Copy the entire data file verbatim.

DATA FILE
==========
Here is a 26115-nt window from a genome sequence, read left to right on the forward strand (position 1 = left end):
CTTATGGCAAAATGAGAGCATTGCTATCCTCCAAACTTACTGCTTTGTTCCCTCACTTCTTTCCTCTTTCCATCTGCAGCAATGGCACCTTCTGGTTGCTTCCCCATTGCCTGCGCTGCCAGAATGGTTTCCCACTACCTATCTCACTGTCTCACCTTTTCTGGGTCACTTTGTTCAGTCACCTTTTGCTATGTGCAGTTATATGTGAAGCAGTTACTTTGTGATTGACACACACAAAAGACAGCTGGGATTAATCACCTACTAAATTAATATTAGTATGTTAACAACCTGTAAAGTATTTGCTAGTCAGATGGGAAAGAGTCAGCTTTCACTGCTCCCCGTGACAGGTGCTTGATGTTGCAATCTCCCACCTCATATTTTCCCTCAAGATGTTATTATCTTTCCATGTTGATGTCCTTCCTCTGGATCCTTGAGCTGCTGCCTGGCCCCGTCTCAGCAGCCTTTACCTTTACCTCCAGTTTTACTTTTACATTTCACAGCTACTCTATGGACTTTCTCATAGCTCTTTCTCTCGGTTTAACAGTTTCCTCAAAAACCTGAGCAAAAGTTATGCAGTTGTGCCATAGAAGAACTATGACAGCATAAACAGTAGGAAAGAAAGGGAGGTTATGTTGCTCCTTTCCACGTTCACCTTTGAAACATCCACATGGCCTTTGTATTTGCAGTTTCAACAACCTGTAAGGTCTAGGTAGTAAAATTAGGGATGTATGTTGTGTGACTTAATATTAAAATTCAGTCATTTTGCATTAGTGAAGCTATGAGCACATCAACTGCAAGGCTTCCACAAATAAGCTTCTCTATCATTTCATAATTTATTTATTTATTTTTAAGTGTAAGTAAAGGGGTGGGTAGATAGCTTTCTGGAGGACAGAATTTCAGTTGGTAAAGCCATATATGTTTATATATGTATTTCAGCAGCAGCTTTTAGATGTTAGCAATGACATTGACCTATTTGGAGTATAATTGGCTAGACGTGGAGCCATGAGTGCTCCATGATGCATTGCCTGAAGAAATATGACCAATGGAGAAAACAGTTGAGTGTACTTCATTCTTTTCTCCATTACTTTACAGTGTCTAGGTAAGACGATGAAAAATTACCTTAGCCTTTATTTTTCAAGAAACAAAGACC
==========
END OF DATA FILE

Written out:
Here is a 26115-nt window from a genome sequence, read left to right on the forward strand (position 1 = left end):
CTTATGGCAAAATGAGAGCATTGCTATCCTCCAAACTTACTGCTTTGTTCCCTCACTTCTTTCCTCTTTCCATCTGCAGCAATGGCACCTTCTGGTTGCTTCCCCATTGCCTGCGCTGCCAGAATGGTTTCCCACTACCTATCTCACTGTCTCACCTTTTCTGGGTCACTTTGTTCAGTCACCTTTTGCTATGTGCAGTTATATGTGAAGCAGTTACTTTGTGATTGACACACACAAAAGACAGCTGGGATTAATCACCTACTAAATTAATATTAGTATGTTAACAACCTGTAAAGTATTTGCTAGTCAGATGGGAAAGAGTCAGCTTTCACTGCTCCCCGTGACAGGTGCTTGATGTTGCAATCTCCCACCTCATATTTTCCCTCAAGATGTTATTATCTTTCCATGTTGATGTCCTTCCTCTGGATCCTTGAGCTGCTGCCTGGCCCCGTCTCAGCAGCCTTTACCTTTACCTCCAGTTTTACTTTTACATTTCACAGCTACTCTATGGACTTTCTCATAGCTCTTTCTCTCGGTTTAACAGTTTCCTCAAAAACCTGAGCAAAAGTTATGCAGTTGTGCCATAGAAGAACTATGACAGCATAAACAGTAGGAAAGAAAGGGAGGTTATGTTGCTCCTTTCCACGTTCACCTTTGAAACATCCACATGGCCTTTGTATTTGCAGTTTCAACAACCTGTAAGGTCTAGGTAGTAAAATTAGGGATGTATGTTGTGTGACTTAATATTAAAATTCAGTCATTTTGCATTAGTGAAGCTATGAGCACATCAACTGCAAGGCTTCCACAAATAAGCTTCTCTATCATTTCATAATTTATTTATTTATTTTTAAGTGTAAGTAAAGGGGTGGGTAGATAGCTTTCTGGAGGACAGAATTTCAGTTGGTAAAGCCATATATGTTTATATATGTATTTCAGCAGCAGCTTTTAGATGTTAGCAATGACATTGACCTATTTGGAGTATAATTGGCTAGACGTGGAGCCATGAGTGCTCCATGATGCATTGCCTGAAGAAATATGACCAATGGAGAAAACAGTTGAGTGTACTTCATTCTTTTCTCCATTACTTTACAGTGTCTAGGTAAGACGATGAAAAATTACCTTAGCCTTTATTTTTCAAGAAACAAAGACC